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Thursday, January 19, 2017

2017 -- Crime Cripples Scioto


 

2017 – the new year has just begun and a continual flood of bad news washes over the area. It seems that every day we awaken to news of a deadly assault, a missing person, an overdose, a drug bust, or a shooting. Headlines tell us about drug busts, robberies, abuses against children, sexual crimes, and abductions. These crimes threaten all who live in our small, rural communities. Lately, the dangers make us question the quality of life we all share.

I remember when our county was simply better. Of course, Scioto has always suffered from its share of criminal activity. We have continually dealt with a segment of lawless individuals who have posed serious threats to our well-being. However, crooks now regularly forage and pillage without any restraint or concern for public safety. They are the horrible products of an addictive sickness that has infected the area, a sickness that puts all of us in present danger.

These days a mere handful of change can elicit a break-in, a physical attack, or a shooting. The need for a fix transforms residents of all ages into thugs – monstrous creatures who destroy their families, their friends, their neighbors, and eventually themselves. They are out of control because they ingest and inject poisons that eradicate their judgment and their sense of moral responsibility. They spend their time chasing a dragon that in its lascivious intoxication ravishes their brains.

Drug abuse inevitably invites involvement with the criminal element. Drugs offer escape and pleasure at a cost. The use of drugs leads many abusers to carry out use-related crimes – offenses they commit because of the effects drugs have on their thought processes and behavior.

Although no one intends to become hooked on powerful drugs, even experimentation and occasional use of some substances can lead to dependency and addiction. Life for an addict becomes a nightmare of seeking immediate gratification. Their brain chemistry becomes altered to perpetuate additional use. As addicts find themselves needing higher and higher doses to achieve a high, they require more money for their fix.

Most addicts soon find that they are unable to hold regular jobs, so they seek money from other means to fund their increasing dependency. Many begin to commit economic-related crimes to fund their habits. These addicts routinely turn to robbery and prostitution for income.

And, of course, other addicts commit system-related crimes: Crimes that result from the structure of the drug system. They include production, manufacture, transportation, and sale of drugs, as well as violence related to the production or sale of drugs, such as turf wars.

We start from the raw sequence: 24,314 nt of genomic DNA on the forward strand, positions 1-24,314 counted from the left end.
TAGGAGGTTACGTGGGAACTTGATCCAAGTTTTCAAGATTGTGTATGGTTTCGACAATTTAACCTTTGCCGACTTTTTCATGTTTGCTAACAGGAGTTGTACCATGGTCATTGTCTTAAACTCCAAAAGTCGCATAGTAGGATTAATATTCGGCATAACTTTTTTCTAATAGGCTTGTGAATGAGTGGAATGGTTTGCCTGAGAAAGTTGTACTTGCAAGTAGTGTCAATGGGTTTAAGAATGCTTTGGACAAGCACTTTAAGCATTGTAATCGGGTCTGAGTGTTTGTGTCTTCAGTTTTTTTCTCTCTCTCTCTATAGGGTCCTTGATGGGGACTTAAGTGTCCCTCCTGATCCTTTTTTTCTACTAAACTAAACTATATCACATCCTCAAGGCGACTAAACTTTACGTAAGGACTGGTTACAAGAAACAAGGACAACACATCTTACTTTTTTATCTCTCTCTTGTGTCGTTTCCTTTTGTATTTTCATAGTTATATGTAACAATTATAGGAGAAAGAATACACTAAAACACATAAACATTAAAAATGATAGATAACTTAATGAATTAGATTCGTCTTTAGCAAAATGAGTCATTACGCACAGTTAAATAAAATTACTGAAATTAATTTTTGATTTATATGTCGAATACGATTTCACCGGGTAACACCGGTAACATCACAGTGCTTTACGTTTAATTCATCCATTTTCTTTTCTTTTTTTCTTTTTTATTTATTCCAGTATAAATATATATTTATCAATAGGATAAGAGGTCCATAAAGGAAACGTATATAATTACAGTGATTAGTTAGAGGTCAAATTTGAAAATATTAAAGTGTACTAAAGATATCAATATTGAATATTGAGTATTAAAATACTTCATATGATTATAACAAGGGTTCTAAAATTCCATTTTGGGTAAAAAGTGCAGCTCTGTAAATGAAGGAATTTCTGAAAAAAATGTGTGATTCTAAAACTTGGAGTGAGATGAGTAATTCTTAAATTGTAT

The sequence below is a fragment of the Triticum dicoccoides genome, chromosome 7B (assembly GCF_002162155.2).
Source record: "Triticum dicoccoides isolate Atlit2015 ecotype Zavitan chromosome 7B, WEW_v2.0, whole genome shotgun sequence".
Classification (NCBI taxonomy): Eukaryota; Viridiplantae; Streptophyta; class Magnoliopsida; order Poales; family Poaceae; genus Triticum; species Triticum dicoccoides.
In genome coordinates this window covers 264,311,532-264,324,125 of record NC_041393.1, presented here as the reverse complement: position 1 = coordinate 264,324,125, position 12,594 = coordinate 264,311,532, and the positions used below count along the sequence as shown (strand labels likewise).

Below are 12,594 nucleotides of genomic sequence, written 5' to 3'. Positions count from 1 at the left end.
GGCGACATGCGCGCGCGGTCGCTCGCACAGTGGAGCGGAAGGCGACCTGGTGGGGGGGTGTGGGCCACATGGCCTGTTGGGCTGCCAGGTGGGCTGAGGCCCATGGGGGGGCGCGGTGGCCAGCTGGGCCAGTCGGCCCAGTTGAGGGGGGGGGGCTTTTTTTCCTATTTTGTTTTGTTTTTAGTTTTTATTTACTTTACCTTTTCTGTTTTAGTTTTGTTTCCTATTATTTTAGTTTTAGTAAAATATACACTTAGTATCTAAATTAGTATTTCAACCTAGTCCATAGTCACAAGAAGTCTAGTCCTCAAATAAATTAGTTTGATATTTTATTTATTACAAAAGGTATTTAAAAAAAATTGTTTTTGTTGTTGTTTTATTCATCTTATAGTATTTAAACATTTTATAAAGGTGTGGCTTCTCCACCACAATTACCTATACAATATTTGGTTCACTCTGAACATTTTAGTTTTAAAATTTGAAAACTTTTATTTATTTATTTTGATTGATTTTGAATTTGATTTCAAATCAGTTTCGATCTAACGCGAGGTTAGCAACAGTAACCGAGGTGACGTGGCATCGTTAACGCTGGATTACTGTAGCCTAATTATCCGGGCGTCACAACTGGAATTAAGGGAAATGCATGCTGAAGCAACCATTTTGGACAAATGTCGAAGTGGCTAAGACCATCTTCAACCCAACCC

Who is at most risk for becoming a drug criminal? Lifestyle choices, environmental factors, as well as genetic determinants factor into who will abuse drugs as well as who will commit crime. Drug abusers typically experience various cognitive variables such as poor decision making, high risk taking, and lack of self control. Some of these drug users experience feelings of invincibility, which can become particularly pronounced with abuse. As drugs take over their lives, these addicts eventually become oblivious to the consequences of committing crimes, even serious offenses.

No one can argue that the depressed environment greatly contributed to Scioto County becoming the epicenter of the prescription drug abuse epidemic. Yet, in a “chicken-or-the-egg” debate, it is unclear just how much the criminal element contributed to substance abuse and how much substance abuse contributed to the criminal element. With greedy doctors in ten pill mills writing prescription after prescription for addictive opioids and dealers from all over the country using this supply, it is no wonder we are still in a cycle of drug activity and related crime.

I, like most area residents, hate the seemingly never-ending situation. I abhor drug dealers and drug-influenced crime. Whether use-related, economic-related, or system-related, this illegal activity negatively affects the quality of life for all of us here. It damages our loved ones and leaves scores of innocent victims in its wake. I realize there is a complex interaction of negative elements at play.

We look back at a past when our area was in its heyday. How we long for those old times. Then, we realize that those days will never come back. So, we dream of a better existence – a county revived with economic stimulus and proud, industrious residents. Yet, in truth, we doubt that such a restoration is possible. Terminal depression and a diseased population drain the confidence of those on every road and street of the county. And, of course, hedonism, ignorance, mental illness, and lack of moral character erode the will power of those struggling mightily to get by.

Perhaps my view is too pessimistic. But … I'm sick of the crime. I'm tired of the addiction. I'm upset that despite the best efforts of so many our area is suffering so much. We live in a beautiful physical environment with a relatively low cost of living populated by so many wonderful residents. Why must health concerns and drug crimes plague us?

Sociologists and criminologists have a field day explaining all the negative influences that contribute to drug abuse and addiction. God knows we have them here in spades. But, it's time to stop giving excuses for consuming drugs and understand that substances weaken character which, in turn, weakens will power and judgment, which in turn, leads to criminal behavior. Until the need for instant gratification and the widespread acceptance of using drugs like meth, prescription opioids, and heroin are negated, we will see our county riddled by criminals.

 
 
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